The fact that Rove has now been positively identified by Texans as both a Ford supporter in 1976 and a Bush supporter in 1980 — when added to his own record in the Bush 43 White House supporting expanding government in areas like education and Medicare, plus his comments about various Tea Party candidates in recent elections — taken together they portray someone who is hell bent not only on supporting Establishment Republicans but defeating Reaganite conservatives wherever he can plausibly and quietly do so.
Put another way, Rove is badly hurting himself with conservatives who believe he seems decidedly unable or unwilling to see that the arc of history and the idea of Big Government is not only now perceived as a direct threat to the security of the country itself — that $17 trillion debt looming Greece-like — but is increasingly a decided non-starter for the conservative base of the Republican Party.
That where once as a young man he saw both Gerald Ford and George H.W. Bush as more electable than Ronald Reagan — he now looks at Establishment candidates competing with Tea Party candidates and sees exactly the same thing. Worse still, that in seeking to advance Establishment GOP candidates he is quietly finding ways — like that email on O’Donnell — to sabotage Tea Party candidates after they are nominated.
Historically speaking, this is seen by many conservatives as one of the worst traits of Establishment elites. From the days when Republicans like Nelson Rockefeller and George Romney turned a cold shoulder to Barry Goldwater in 1964 — all the way through to recent elections when party elites pushed party unity before a challenge to an Establishment candidate — then turned on their heel and refused to endorse the Tea Party winner (as in Delaware and Indiana in 2010 and 2012) or even leave the GOP altogether (as the late Arlen Specter did when confronted by Pat Toomey’s second challenge in 2010), the GOP Establishment has acquired a haughty “my-way-or-the-highway” reputation.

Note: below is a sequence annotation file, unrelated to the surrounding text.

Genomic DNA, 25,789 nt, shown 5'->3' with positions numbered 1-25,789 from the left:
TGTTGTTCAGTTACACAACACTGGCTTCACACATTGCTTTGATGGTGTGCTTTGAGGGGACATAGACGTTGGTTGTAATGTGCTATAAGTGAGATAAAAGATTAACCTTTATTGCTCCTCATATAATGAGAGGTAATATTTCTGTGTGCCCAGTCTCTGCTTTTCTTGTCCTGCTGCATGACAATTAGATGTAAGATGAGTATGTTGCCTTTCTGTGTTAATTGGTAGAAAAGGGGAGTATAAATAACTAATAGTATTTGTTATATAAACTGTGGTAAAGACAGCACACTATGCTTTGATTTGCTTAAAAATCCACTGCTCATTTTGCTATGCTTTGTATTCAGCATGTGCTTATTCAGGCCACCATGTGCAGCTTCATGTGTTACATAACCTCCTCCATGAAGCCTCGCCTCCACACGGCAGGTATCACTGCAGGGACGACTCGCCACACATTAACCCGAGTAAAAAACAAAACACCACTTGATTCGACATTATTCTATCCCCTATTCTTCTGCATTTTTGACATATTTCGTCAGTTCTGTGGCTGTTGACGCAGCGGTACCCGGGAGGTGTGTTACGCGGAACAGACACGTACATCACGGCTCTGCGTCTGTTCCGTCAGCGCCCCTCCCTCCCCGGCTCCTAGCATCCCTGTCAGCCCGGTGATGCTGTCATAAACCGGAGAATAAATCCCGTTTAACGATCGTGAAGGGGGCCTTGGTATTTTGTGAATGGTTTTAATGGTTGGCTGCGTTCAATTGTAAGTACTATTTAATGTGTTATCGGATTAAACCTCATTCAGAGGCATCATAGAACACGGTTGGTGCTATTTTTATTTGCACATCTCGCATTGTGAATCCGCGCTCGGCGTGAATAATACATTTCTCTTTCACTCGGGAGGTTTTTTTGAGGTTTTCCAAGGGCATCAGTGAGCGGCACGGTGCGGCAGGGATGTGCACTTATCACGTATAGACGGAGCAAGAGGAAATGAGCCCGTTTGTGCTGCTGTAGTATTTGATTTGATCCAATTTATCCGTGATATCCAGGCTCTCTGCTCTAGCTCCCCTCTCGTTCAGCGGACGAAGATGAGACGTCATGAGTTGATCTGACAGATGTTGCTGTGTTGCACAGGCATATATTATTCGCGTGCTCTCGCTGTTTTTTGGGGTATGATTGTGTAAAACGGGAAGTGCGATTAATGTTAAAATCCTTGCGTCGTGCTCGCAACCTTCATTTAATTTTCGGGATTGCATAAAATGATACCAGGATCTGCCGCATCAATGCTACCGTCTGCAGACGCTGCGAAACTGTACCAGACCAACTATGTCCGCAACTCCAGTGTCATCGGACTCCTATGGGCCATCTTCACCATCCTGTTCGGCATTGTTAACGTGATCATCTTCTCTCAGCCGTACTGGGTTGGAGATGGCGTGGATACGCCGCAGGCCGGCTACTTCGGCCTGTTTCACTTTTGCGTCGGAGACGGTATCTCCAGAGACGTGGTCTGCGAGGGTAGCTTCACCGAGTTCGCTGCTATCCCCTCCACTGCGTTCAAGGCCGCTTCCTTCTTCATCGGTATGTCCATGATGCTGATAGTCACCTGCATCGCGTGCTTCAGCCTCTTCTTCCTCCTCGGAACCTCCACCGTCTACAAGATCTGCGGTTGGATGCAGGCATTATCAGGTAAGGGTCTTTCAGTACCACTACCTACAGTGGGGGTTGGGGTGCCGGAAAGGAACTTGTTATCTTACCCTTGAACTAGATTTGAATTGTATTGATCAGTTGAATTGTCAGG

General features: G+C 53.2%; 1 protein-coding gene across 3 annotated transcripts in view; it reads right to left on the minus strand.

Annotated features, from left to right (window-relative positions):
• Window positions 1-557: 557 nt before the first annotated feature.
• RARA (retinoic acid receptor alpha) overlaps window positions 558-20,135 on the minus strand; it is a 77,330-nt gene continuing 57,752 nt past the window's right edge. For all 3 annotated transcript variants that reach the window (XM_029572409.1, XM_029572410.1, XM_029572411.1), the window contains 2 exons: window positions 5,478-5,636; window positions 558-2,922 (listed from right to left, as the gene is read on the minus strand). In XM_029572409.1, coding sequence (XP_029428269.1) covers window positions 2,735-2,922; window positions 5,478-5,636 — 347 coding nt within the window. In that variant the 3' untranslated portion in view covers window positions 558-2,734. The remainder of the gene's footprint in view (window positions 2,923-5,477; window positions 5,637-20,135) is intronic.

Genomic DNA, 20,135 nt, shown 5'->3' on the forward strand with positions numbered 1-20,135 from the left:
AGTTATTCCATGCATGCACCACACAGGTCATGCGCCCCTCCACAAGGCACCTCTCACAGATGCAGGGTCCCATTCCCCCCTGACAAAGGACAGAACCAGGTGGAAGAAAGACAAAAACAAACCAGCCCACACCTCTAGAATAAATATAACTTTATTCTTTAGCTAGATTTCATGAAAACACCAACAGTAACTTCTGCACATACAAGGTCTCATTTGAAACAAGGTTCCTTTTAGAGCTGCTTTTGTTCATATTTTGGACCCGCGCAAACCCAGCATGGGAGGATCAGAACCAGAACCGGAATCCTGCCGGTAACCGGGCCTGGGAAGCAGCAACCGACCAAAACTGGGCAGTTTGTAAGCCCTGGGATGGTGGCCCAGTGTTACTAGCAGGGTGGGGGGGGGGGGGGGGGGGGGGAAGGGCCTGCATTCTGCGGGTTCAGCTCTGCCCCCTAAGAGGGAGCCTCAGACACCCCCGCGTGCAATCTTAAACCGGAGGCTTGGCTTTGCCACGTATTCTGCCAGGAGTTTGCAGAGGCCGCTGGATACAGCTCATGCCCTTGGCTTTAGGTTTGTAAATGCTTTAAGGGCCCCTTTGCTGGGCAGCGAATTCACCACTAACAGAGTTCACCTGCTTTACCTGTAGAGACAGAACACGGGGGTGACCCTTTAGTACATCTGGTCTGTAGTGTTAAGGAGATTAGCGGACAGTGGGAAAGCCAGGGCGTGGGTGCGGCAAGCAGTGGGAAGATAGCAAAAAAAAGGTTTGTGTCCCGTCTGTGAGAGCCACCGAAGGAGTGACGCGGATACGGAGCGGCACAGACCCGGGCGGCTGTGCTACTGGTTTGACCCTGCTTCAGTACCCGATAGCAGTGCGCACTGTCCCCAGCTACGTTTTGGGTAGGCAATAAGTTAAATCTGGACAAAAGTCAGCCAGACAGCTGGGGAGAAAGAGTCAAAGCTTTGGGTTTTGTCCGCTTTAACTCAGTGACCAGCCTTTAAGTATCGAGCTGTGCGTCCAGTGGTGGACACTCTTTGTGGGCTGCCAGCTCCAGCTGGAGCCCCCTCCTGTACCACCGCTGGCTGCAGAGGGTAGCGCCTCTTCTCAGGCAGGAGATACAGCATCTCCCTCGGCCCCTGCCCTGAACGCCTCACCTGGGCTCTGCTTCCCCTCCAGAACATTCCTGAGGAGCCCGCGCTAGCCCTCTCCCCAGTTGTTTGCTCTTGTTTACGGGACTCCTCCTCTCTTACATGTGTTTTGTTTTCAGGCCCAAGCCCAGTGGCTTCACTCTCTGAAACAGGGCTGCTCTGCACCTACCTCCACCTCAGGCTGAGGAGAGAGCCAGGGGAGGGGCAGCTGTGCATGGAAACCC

A reputation that Mr. Rove memorably reinforced that night in September of 2010 when he launched on Christine O’Donnell — angering the viewer who sent me his provocative email.
So how does all of this boil down?
It’s safe to say in this sudden controversy that conservatives see the battle with Karl Rove as illustrative of the battle that must be fought and won if conservatives are to have any chance at all of defeating the most destructive presidency in American history — an Obama presidency obsessed with literally spending the nation into bankruptcy. Making America Greece.
This is not a battle that can be won if the Republican Party is populated with leaders who see themselves as doing the Big Government routine — but just less so. The dime store New Deal approach. Whether out of fear of criticism from the liberal media, a desire of social acceptability in Washington — or from a felt need to protect the Establishment GOP.
Politically speaking, there is considerable umbrage taken by conservatives at the idea that a GOP Establishment that keeps losing presidential elections (2012, 2008, 1996, 1992, 1976) or wins them by unnecessarily narrow margins (2000 and 2004) — has the chutzpa to blame conservatives for losing elections. And that’s before you even get to the disaster that was 2006 (when there was no Tea Party and Karl Rove himself had free rein from the White House) or losing races with Establishment candidates in places like Hawaii, Montana, North Dakota and Massachusetts.